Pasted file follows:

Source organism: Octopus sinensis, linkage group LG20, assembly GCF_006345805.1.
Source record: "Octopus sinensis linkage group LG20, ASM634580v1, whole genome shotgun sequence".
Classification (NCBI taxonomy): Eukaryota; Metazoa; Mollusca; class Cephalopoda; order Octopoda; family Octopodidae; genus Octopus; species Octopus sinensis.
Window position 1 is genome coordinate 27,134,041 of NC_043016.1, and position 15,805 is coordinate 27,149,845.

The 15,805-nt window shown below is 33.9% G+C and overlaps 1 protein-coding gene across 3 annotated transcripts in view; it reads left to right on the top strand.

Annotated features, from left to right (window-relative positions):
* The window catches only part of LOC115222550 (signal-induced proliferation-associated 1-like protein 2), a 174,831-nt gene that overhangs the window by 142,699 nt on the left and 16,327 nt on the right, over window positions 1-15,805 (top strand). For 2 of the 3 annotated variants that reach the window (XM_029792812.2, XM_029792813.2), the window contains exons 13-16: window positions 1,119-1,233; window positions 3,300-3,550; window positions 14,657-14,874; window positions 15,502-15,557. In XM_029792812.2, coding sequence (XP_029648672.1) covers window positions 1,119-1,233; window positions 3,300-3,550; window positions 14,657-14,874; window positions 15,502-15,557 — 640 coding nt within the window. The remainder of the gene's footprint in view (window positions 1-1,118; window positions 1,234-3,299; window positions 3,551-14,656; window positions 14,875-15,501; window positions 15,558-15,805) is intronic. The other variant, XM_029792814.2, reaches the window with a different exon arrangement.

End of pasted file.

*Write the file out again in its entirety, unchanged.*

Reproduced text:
Source organism: Octopus sinensis, linkage group LG20, assembly GCF_006345805.1.
Source record: "Octopus sinensis linkage group LG20, ASM634580v1, whole genome shotgun sequence".
Classification (NCBI taxonomy): Eukaryota; Metazoa; Mollusca; class Cephalopoda; order Octopoda; family Octopodidae; genus Octopus; species Octopus sinensis.
Window position 1 is genome coordinate 27,134,041 of NC_043016.1, and position 15,805 is coordinate 27,149,845.

The 15,805-nt window shown below is 33.9% G+C and overlaps 1 protein-coding gene across 3 annotated transcripts in view; it reads left to right on the top strand.

Annotated features, from left to right (window-relative positions):
* The window catches only part of LOC115222550 (signal-induced proliferation-associated 1-like protein 2), a 174,831-nt gene that overhangs the window by 142,699 nt on the left and 16,327 nt on the right, over window positions 1-15,805 (top strand). For 2 of the 3 annotated variants that reach the window (XM_029792812.2, XM_029792813.2), the window contains exons 13-16: window positions 1,119-1,233; window positions 3,300-3,550; window positions 14,657-14,874; window positions 15,502-15,557. In XM_029792812.2, coding sequence (XP_029648672.1) covers window positions 1,119-1,233; window positions 3,300-3,550; window positions 14,657-14,874; window positions 15,502-15,557 — 640 coding nt within the window. The remainder of the gene's footprint in view (window positions 1-1,118; window positions 1,234-3,299; window positions 3,551-14,656; window positions 14,875-15,501; window positions 15,558-15,805) is intronic. The other variant, XM_029792814.2, reaches the window with a different exon arrangement.